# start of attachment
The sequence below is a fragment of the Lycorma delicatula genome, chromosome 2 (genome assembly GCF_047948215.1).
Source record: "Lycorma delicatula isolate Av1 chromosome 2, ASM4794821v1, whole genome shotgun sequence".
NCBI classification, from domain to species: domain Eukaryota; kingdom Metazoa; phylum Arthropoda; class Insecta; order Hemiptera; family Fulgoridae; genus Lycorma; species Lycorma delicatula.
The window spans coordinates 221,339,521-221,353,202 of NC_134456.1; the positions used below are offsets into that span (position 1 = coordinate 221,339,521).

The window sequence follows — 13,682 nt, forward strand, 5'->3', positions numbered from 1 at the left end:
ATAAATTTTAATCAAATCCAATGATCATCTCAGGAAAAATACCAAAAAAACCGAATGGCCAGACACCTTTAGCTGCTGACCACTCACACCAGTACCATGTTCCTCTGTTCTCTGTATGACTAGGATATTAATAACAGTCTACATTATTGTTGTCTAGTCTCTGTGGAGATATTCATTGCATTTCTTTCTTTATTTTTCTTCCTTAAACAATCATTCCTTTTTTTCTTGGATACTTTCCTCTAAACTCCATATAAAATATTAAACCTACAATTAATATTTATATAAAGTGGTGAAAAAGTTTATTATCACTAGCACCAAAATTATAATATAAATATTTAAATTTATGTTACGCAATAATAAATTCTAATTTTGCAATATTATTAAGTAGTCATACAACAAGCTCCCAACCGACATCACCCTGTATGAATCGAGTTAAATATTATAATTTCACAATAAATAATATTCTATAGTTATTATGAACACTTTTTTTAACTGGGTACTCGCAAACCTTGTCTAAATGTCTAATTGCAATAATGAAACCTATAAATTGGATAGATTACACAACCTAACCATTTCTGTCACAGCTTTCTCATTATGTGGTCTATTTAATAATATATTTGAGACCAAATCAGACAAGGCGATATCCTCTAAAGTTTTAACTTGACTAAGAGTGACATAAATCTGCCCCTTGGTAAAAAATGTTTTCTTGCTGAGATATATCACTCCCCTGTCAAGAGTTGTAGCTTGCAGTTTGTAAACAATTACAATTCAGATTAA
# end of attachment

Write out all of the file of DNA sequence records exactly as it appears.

The sequence below is a fragment of the Lycorma delicatula genome, chromosome 2 (genome assembly GCF_047948215.1).
Source record: "Lycorma delicatula isolate Av1 chromosome 2, ASM4794821v1, whole genome shotgun sequence".
NCBI classification, from domain to species: domain Eukaryota; kingdom Metazoa; phylum Arthropoda; class Insecta; order Hemiptera; family Fulgoridae; genus Lycorma; species Lycorma delicatula.
The window spans coordinates 221,339,521-221,353,202 of NC_134456.1; the positions used below are offsets into that span (position 1 = coordinate 221,339,521).

The window sequence follows — 13,682 nt, forward strand, 5'->3', positions numbered from 1 at the left end:
ATAAATTTTAATCAAATCCAATGATCATCTCAGGAAAAATACCAAAAAAACCGAATGGCCAGACACCTTTAGCTGCTGACCACTCACACCAGTACCATGTTCCTCTGTTCTCTGTATGACTAGGATATTAATAACAGTCTACATTATTGTTGTCTAGTCTCTGTGGAGATATTCATTGCATTTCTTTCTTTATTTTTCTTCCTTAAACAATCATTCCTTTTTTTCTTGGATACTTTCCTCTAAACTCCATATAAAATATTAAACCTACAATTAATATTTATATAAAGTGGTGAAAAAGTTTATTATCACTAGCACCAAAATTATAATATAAATATTTAAATTTATGTTACGCAATAATAAATTCTAATTTTGCAATATTATTAAGTAGTCATACAACAAGCTCCCAACCGACATCACCCTGTATGAATCGAGTTAAATATTATAATTTCACAATAAATAATATTCTATAGTTATTATGAACACTTTTTTTAACTGGGTACTCGCAAACCTTGTCTAAATGTCTAATTGCAATAATGAAACCTATAAATTGGATAGATTACACAACCTAACCATTTCTGTCACAGCTTTCTCATTATGTGGTCTATTTAATAATATATTTGAGACCAAATCAGACAAGGCGATATCCTCTAAAGTTTTAACTTGACTAAGAGTGACATAAATCTGCCCCTTGGTAAAAAATGTTTTCTTGCTGAGATATATCACTCCCCTGTCAAGAGTTGTAGCTTGCAGTTTGTAAACAATTACAATTCAGATTAA